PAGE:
I'm glad that you connected the metaphor to the time period. This would almost definitely have been seen as controversial to the ideas and ideals of many people. This clashing of ideas and the contrast between men and women will definitely play a big role in the story. I agree with your interpretation.

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Tristan
11/18/2012 1:54pm

Interesting interpretation; I didn't think about the time period influencing the metaphor in that way. I also like how you believe it is a foreshadowing.

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Hannah H
11/18/2012 6:44pm

WOW, really good thought Brady. The connection to the time period and the use of the the quote" thier eyes flung open in judgement" really opened my eyes to a deeper perspective.

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Mackenzie
11/14/2012 10:50pm

I believe the metaphor in the first three paragraphs of "Their Eyes Were Watching God" obviously has a lot to do with dreams and goals that one has in life. The metaphot mentions how life affects our dreams, "the Watcher turns his eyes away in resignation, his dreams mocked to death by Time." To me this says that the day to day difficulties of life itself, and the small amount of time one is given here on this earth, plays a huge role in the success of a persons dreams. This metaphor also seems to be portraying how woman view life. Especially in the time period that this book was set around women had a lot to foget. In the second paragraph it says that "women forget all those things they don't want to remember, and remember everything they don't want to forget." This tells us that women of that time period most likely had a lot of regrets or times of struggle throughout their lives. Overall I believe that this metaphor is a comparison between the lives of men and women of that day and age; men could dream and truly live life, while women had to watch in the shadows of men and forget all the wrong that men had done to them. An independent woman with dreams and ambitions was a rare thing. So when a woman returned home (third paragraph) from "burying the dead" and seemed to be alright, others "eyes flung wide open in judgement."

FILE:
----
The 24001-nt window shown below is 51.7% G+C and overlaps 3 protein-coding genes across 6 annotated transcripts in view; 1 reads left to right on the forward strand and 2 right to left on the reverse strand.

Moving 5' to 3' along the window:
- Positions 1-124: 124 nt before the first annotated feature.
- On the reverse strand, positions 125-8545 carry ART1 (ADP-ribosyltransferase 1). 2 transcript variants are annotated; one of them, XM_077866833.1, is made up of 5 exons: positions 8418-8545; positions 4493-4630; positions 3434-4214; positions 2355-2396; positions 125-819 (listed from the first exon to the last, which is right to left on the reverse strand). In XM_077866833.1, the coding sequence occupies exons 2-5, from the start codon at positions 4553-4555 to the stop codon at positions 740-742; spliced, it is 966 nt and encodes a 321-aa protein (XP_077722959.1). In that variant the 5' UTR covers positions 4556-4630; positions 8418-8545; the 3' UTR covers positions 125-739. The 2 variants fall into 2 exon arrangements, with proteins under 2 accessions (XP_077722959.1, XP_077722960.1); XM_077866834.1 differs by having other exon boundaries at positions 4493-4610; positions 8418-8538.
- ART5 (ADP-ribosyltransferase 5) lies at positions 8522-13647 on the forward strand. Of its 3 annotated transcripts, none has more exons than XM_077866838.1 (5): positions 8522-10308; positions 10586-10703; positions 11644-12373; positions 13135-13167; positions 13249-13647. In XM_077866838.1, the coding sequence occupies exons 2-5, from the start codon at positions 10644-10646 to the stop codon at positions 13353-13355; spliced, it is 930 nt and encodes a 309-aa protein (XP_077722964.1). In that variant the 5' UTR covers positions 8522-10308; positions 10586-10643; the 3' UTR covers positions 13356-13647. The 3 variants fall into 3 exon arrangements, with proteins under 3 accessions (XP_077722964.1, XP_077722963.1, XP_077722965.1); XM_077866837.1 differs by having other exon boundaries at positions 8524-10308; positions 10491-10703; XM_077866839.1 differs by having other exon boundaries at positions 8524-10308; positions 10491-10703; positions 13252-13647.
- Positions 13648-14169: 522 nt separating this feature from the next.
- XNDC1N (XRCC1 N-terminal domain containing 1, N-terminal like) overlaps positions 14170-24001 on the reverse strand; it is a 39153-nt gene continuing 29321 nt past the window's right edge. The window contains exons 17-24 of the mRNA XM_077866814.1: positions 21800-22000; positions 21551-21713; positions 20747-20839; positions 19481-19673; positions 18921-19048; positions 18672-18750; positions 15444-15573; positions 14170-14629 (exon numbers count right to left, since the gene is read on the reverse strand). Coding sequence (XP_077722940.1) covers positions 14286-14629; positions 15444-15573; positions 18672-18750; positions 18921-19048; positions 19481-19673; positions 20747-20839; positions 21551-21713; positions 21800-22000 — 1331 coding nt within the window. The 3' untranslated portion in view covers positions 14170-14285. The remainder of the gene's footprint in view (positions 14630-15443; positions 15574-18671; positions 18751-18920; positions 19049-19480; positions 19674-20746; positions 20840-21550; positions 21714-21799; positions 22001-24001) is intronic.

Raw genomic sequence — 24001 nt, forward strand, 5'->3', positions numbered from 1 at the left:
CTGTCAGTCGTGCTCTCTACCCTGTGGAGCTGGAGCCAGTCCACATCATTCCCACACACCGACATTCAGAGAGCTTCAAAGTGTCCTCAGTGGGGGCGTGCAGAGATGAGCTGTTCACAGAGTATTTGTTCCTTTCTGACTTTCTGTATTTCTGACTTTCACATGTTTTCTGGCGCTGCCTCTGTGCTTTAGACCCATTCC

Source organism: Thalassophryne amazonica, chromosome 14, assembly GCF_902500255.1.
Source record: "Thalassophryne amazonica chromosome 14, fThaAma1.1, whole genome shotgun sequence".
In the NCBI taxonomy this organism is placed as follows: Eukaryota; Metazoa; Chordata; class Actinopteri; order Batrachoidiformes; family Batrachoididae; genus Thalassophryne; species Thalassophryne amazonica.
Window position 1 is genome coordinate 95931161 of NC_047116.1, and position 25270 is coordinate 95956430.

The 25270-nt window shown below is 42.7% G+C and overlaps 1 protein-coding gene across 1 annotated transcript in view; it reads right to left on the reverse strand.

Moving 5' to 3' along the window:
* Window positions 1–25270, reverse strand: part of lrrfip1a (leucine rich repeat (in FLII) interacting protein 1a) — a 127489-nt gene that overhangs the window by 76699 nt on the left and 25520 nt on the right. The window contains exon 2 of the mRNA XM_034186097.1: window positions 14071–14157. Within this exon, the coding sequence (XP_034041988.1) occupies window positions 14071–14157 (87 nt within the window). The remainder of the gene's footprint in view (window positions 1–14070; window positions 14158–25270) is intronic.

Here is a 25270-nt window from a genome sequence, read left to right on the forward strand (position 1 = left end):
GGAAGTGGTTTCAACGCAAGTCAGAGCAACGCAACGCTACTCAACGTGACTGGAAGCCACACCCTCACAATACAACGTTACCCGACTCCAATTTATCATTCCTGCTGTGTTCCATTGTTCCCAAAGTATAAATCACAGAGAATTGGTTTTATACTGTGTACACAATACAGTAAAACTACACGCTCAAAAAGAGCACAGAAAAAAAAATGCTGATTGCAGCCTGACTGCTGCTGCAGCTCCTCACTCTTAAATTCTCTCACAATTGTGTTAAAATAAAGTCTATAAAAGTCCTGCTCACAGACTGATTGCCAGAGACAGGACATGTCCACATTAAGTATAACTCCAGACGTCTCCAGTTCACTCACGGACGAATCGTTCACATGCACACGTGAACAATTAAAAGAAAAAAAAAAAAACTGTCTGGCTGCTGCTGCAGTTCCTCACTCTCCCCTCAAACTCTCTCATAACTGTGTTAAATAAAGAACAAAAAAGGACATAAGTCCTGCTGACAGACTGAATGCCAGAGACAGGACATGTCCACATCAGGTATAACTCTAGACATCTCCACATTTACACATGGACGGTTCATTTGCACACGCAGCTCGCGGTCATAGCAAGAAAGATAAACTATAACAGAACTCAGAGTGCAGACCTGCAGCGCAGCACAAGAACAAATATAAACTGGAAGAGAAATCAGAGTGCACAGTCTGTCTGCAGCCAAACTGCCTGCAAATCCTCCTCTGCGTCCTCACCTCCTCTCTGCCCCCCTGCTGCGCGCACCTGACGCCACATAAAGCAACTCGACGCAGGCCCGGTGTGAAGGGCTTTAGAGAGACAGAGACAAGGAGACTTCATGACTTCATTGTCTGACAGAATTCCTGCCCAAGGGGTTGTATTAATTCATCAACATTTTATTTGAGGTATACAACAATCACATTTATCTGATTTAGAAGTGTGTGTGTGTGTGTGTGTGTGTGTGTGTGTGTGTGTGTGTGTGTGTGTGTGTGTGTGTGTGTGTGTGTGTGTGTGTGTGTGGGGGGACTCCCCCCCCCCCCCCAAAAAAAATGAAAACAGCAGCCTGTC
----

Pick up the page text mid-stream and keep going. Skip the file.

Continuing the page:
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Kelti Lorence
11/14/2012 10:56pm

I think this definitely shows another side of her metaphor not previously mentioned. Throughout the first few chapters Janie, a main character, definitely takes everything that comes her way and simply holds her tongue because attempting to stand up in that time as a woman rarely got you anywhere but abused. Also, the third paragraph seems to be especially important, as it gives examples of the struggles women have to go through, handling the judgement of every person who lays eyes on her, while keeping her eyes straight ahead and persevering through life.

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Kelti Lorence
11/14/2012 10:51pm

The book begins with, what I believe, is the main idea behind the entire book. The first two paragraphs examine the difference between how a man and woman dream, and what course their actions will take depending on the circumstance. Followed closely by a third paragraph stating "so the beginning of this was a woman", leads me to understand much of the plot will be of a woman and her dreams, and everything standing in her way. An important detail in progressing the plot, I believe, is the clumping of all men into the same, scripted way of doing things/thinking. Women on the other hand, are shown to be more independent thinkers, each with a different circumstance and therefore a different outcome to their actions and reapings.